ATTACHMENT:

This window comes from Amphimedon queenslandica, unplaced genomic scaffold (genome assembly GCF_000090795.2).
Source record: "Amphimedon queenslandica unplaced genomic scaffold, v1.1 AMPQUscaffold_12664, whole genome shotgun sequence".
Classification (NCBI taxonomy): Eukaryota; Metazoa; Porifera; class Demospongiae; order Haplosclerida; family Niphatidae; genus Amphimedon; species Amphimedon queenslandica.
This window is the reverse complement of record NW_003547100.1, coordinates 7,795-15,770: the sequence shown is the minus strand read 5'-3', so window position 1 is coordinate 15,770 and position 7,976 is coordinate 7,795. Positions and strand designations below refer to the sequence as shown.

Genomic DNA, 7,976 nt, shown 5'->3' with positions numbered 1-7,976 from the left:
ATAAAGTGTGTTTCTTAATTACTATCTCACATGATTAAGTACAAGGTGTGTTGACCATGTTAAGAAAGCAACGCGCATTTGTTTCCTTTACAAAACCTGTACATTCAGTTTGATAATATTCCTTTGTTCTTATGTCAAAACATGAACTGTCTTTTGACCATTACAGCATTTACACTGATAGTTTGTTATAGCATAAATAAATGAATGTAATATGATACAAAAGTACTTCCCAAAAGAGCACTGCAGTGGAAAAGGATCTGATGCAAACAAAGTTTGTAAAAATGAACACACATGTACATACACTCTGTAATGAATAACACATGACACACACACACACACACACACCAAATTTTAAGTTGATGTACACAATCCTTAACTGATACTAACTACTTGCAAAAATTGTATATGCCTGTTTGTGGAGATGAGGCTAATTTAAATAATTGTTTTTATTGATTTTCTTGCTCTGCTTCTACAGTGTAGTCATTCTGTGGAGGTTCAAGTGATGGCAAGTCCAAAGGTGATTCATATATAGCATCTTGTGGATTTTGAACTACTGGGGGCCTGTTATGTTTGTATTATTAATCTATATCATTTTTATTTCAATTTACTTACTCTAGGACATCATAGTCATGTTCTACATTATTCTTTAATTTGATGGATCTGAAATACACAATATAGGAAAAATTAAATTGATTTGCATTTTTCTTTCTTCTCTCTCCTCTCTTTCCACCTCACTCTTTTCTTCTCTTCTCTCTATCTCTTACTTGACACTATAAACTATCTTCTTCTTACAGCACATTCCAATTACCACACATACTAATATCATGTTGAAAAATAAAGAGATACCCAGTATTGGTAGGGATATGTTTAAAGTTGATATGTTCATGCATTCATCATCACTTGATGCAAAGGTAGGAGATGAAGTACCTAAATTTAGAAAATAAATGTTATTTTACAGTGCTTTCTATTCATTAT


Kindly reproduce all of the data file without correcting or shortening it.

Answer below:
This window comes from Amphimedon queenslandica, unplaced genomic scaffold (genome assembly GCF_000090795.2).
Source record: "Amphimedon queenslandica unplaced genomic scaffold, v1.1 AMPQUscaffold_12664, whole genome shotgun sequence".
Classification (NCBI taxonomy): Eukaryota; Metazoa; Porifera; class Demospongiae; order Haplosclerida; family Niphatidae; genus Amphimedon; species Amphimedon queenslandica.
This window is the reverse complement of record NW_003547100.1, coordinates 7,795-15,770: the sequence shown is the minus strand read 5'-3', so window position 1 is coordinate 15,770 and position 7,976 is coordinate 7,795. Positions and strand designations below refer to the sequence as shown.

Genomic DNA, 7,976 nt, shown 5'->3' with positions numbered 1-7,976 from the left:
ATAAAGTGTGTTTCTTAATTACTATCTCACATGATTAAGTACAAGGTGTGTTGACCATGTTAAGAAAGCAACGCGCATTTGTTTCCTTTACAAAACCTGTACATTCAGTTTGATAATATTCCTTTGTTCTTATGTCAAAACATGAACTGTCTTTTGACCATTACAGCATTTACACTGATAGTTTGTTATAGCATAAATAAATGAATGTAATATGATACAAAAGTACTTCCCAAAAGAGCACTGCAGTGGAAAAGGATCTGATGCAAACAAAGTTTGTAAAAATGAACACACATGTACATACACTCTGTAATGAATAACACATGACACACACACACACACACACACCAAATTTTAAGTTGATGTACACAATCCTTAACTGATACTAACTACTTGCAAAAATTGTATATGCCTGTTTGTGGAGATGAGGCTAATTTAAATAATTGTTTTTATTGATTTTCTTGCTCTGCTTCTACAGTGTAGTCATTCTGTGGAGGTTCAAGTGATGGCAAGTCCAAAGGTGATTCATATATAGCATCTTGTGGATTTTGAACTACTGGGGGCCTGTTATGTTTGTATTATTAATCTATATCATTTTTATTTCAATTTACTTACTCTAGGACATCATAGTCATGTTCTACATTATTCTTTAATTTGATGGATCTGAAATACACAATATAGGAAAAATTAAATTGATTTGCATTTTTCTTTCTTCTCTCTCCTCTCTTTCCACCTCACTCTTTTCTTCTCTTCTCTCTATCTCTTACTTGACACTATAAACTATCTTCTTCTTACAGCACATTCCAATTACCACACATACTAATATCATGTTGAAAAATAAAGAGATACCCAGTATTGGTAGGGATATGTTTAAAGTTGATATGTTCATGCATTCATCATCACTTGATGCAAAGGTAGGAGATGAAGTACCTAAATTTAGAAAATAAATGTTATTTTACAGTGCTTTCTATTCATTAT